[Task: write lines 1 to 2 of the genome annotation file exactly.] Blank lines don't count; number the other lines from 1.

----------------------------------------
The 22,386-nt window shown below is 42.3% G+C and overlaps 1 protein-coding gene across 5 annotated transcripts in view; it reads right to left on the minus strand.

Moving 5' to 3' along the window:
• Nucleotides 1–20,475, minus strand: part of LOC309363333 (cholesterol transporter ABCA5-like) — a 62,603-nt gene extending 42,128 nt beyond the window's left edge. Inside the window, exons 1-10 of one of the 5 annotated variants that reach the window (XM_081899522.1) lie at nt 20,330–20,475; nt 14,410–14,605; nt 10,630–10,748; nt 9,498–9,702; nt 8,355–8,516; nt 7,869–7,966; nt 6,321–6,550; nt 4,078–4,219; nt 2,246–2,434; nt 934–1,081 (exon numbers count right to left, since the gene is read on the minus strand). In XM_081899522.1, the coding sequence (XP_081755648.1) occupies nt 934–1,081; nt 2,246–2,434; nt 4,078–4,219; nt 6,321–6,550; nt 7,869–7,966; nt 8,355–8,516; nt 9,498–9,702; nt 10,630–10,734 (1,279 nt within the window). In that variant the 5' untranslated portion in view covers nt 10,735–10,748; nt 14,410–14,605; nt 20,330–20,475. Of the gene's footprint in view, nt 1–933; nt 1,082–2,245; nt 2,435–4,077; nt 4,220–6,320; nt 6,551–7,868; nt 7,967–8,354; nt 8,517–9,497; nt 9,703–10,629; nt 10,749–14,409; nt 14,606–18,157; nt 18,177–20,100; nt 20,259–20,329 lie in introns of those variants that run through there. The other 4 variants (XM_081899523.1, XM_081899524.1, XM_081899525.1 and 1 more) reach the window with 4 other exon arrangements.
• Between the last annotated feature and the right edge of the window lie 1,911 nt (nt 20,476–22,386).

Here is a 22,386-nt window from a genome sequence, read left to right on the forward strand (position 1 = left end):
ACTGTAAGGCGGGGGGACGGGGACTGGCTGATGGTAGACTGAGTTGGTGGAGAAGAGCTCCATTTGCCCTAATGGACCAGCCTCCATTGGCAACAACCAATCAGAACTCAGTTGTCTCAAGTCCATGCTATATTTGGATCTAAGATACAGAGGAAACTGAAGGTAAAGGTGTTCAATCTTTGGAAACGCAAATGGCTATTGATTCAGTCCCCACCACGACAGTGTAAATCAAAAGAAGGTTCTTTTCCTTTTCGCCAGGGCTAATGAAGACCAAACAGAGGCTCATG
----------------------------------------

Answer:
The 22,386-nt window shown below is 42.3% G+C and overlaps 1 protein-coding gene across 5 annotated transcripts in view; it reads right to left on the minus strand.

Moving 5' to 3' along the window: